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A building that’s impossible to miss when you visit the coastal area of downtown Colombo is the nation’s first Parliament building (a.k.a. the “Old Parliament Building”). Facing the Galle Face Green and the sea (and now the ever-growing Marina development complex), the building is situated on reclaimed land just south of the Fort District and World Trade Center towers. Initially the building was home to the Legislative Council of Ceylon and was witness to country’s transition from colonial state to self-rule in 1947.
Completed in 1930, this Neo-Baroque style building was home to the country’s legislature for 53 years. During the country’s prolonged Civil War, Parliament was moved to a a more secure complex in nearby Sri Jayawardenepura in 1983.
The building …
I’ve previously shared a post about one of my favorite hotels, namely Colombo’s Galle Face Hotel. Today I’d like to highlight two areas hotel guests can explore which were new to the hotel since I’d last stayed here. These were added during the hotels recent upgrades and renovations.
The hotel now has a very fine Library. A multi-room quiet place with very comfortable arm chairs and sofas, I spent some time here looking around and taking in the framed historic documents, illustrations and maps, and coffee-table books. I love libraries and had never been to one so sumptuous and inviting in a hotel before.
It was in the library that I discovered where the bust of Sir Arthur C. …
One of the most beautiful temples in Colombo — even all of Sri Lanka — is Seema Malaka. It’s a Buddhist temple situated on calm and peaceful Beira Lake, not far from Gangaramaya Temple. Seema Malaka was designed to be a place for meditation and rest, rather than worship. It’s a quiet spot from which to retreat from the hustle and bustle of Colombo.
The temple you see today is a replacement for one constructed in the late 19th century which sank into the lake in the 1970s. In 1976, famed Sri Lankan architect, Geoffrey Bawa (the father of “tropical modernism” style), was hired to redesign and construct the temple. Bawa’s design was said to be influenced …
I love to explore markets and walked a few miles to see this one — the Pettah Market in Colombo. Situated in an older portion of the city, the market extends over several blocks in the Pettah neighborhood and caters to local residents, not tourists. In fact, I think mine was the only white face in the market. The market was lively, filled with colorful produce and interesting smells, and full of conversation and bartering — as any good market should be.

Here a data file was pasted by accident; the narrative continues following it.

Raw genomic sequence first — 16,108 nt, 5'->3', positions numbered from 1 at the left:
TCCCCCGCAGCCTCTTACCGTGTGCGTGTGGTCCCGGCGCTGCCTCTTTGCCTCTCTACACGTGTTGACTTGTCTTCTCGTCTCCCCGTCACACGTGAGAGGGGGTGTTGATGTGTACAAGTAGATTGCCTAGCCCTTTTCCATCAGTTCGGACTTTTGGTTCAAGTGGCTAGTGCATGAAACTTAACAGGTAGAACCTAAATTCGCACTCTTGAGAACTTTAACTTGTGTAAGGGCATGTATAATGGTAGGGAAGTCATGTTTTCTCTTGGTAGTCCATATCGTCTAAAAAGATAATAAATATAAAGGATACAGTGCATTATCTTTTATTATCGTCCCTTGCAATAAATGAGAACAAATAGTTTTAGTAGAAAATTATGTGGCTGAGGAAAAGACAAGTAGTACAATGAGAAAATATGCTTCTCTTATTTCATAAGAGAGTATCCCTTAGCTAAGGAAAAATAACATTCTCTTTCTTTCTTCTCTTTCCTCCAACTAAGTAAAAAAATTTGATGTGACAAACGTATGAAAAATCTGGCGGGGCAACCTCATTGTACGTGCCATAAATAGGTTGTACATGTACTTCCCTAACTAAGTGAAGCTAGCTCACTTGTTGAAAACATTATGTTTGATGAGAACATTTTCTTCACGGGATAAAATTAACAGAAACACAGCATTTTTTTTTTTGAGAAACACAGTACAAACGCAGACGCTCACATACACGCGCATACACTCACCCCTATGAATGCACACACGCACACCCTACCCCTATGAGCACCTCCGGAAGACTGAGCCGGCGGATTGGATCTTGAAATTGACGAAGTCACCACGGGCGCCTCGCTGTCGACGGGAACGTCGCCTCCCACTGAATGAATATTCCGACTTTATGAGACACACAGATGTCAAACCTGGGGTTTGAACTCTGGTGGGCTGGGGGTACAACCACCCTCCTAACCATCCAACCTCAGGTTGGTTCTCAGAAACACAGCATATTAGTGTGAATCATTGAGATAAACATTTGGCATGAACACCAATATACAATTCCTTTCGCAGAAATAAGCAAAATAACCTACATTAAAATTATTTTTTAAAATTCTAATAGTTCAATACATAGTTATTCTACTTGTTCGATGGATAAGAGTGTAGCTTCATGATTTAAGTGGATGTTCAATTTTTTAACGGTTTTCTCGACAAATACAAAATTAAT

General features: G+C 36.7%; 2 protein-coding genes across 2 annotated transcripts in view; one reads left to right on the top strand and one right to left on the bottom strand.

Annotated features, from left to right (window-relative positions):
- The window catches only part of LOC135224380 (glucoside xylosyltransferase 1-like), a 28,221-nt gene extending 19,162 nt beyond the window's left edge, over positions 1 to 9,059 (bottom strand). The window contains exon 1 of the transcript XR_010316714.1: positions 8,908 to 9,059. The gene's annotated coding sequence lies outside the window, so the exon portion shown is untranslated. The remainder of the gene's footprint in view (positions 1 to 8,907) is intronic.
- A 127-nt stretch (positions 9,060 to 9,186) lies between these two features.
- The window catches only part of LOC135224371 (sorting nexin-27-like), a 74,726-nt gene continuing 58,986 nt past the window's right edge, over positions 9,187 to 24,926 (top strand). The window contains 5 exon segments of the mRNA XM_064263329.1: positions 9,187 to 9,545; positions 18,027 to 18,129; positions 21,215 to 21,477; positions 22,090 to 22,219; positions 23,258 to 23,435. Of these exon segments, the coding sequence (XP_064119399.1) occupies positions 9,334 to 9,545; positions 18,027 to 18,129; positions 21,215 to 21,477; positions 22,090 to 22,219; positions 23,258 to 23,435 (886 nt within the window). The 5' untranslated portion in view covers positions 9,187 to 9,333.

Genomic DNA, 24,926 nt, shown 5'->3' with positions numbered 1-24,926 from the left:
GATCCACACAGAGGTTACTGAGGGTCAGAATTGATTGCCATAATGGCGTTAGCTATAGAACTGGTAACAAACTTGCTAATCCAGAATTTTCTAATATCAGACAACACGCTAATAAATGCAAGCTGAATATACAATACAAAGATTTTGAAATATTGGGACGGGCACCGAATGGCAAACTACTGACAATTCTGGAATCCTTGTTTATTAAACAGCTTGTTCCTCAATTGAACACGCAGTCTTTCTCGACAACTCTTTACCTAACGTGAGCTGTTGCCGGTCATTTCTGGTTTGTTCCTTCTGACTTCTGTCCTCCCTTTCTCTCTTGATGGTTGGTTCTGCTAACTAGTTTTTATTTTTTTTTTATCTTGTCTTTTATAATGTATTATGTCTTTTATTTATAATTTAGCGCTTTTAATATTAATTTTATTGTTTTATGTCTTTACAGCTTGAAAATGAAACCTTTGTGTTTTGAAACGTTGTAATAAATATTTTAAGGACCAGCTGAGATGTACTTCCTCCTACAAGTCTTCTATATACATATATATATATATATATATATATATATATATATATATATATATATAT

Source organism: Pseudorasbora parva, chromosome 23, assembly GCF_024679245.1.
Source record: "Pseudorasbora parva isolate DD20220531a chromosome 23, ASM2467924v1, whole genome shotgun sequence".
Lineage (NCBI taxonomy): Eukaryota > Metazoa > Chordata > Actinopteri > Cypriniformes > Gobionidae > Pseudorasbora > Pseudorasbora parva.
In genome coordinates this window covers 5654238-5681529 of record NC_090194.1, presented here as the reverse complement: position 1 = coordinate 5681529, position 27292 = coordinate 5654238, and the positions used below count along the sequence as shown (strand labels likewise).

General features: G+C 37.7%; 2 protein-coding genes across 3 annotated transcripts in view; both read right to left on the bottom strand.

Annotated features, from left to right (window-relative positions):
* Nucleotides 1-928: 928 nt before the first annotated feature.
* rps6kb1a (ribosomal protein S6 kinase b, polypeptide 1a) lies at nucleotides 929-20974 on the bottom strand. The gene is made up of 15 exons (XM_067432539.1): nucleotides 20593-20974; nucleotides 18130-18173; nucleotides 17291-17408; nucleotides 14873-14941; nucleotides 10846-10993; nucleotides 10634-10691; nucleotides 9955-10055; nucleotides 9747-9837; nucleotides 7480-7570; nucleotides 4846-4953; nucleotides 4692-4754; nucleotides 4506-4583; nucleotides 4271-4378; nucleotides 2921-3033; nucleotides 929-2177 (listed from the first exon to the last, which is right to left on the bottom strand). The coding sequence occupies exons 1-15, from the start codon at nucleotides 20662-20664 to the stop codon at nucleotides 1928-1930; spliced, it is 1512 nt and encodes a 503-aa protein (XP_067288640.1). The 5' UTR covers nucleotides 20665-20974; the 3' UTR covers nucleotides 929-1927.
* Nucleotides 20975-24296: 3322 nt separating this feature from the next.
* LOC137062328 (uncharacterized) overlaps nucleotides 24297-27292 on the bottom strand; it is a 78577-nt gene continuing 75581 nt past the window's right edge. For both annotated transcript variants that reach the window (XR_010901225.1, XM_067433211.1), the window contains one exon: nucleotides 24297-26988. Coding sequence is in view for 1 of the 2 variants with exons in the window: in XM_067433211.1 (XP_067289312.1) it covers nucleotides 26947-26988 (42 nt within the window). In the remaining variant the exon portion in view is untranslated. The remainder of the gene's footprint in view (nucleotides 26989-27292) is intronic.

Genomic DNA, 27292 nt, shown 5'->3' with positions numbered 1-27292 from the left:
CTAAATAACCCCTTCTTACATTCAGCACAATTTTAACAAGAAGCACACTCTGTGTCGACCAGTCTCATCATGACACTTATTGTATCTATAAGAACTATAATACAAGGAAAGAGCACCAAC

The fresh produce was beautiful, featuring what was in season, notably pineapples, wood apples, papayas, watermelon and lots of different types of bananas. A huge assortment of vegetables were piled on the ground or on low tables and a …
One of the required stops when touring Colombo is this rather impressive building, situated in Independence Square within the trendy Cinnamon Gardens neighborhood. The monument commemorates Sri Lanka gaining its independence from Great Britain on February 4, 1948. The location is the precise site where Prince Henry, the Duke of Gloucester, opened Sri Lanka’s first parliament, in so doing ending almost five centuries of colonial rule (the last 140 years under Britain).
The building, while mostly made of concrete instead of quarried rock, is styled after the ancient structures in Sri Lanka, The main feature of the monument, the assembly (audience) hall, was modeled after the royal court of the King of Kandy, the last kingdom in the island nation to fall to …
Sri Lanka is a country of many traditions and faiths, but most of its residents are Sinhalese Buddhists. As such, exploring the Buddhist temples of the country offers a gateway to understanding the culture and traditions of most of its people. Gangaramaya Temple is one of the most important temples in Colombo and one of the city’s more interesting sites.
This Buddhist temple is encompassed by several buildings and is situated in the heart of Colombo, not far from Beira Lake. It includes a Vihara (temple), a Bodhi tree, an Image house, and an assembly hall for monks. The complex also has an eclectic museum, library, residential hall and an educational hall. The beautiful Simamalaka Shrine is nearby and a satellite …
I’ve taken more time to relax and watch the entirety of a sunset over the Indian Ocean than anywhere else; the majority of these were at the Galle Face Hotel in Colombo. And I’m not alone. Usually 50 — at times upwards of a hundred — guests are there alongside me enjoying it as well.
During my visit to Colombo this year I discovered the hotel had added a new twist to the sunset ritual. A Sri Lankan bag-piper playing a dirge, together with one of the hotel employees, solemnly and slowly march out to the edge of the sea at dusk. The uniformed man methodically lowers and folds the flag as the sad tune from the pipes mixes with …
I’ve stayed at many hotels in my life, across a broad range of countries and classes of service. Generally I’m a ‘Courtyard by Marriott’ kind of guy — reliable, clean standardized rooms. But the Galle Face is special and a night or two stay here should be on your itinerary when you’re visiting the capital of Sri Lanka.
I was first advised to stay at the Galle Face hotel by my friend, Wayne Houser, who connected me with Sir Arthur C. Clarke. I recall Wayne telling me all those years ago that it was a great hotel and was one of the only places you could get Arthur to leave the comfort of his home and join you for lunch or …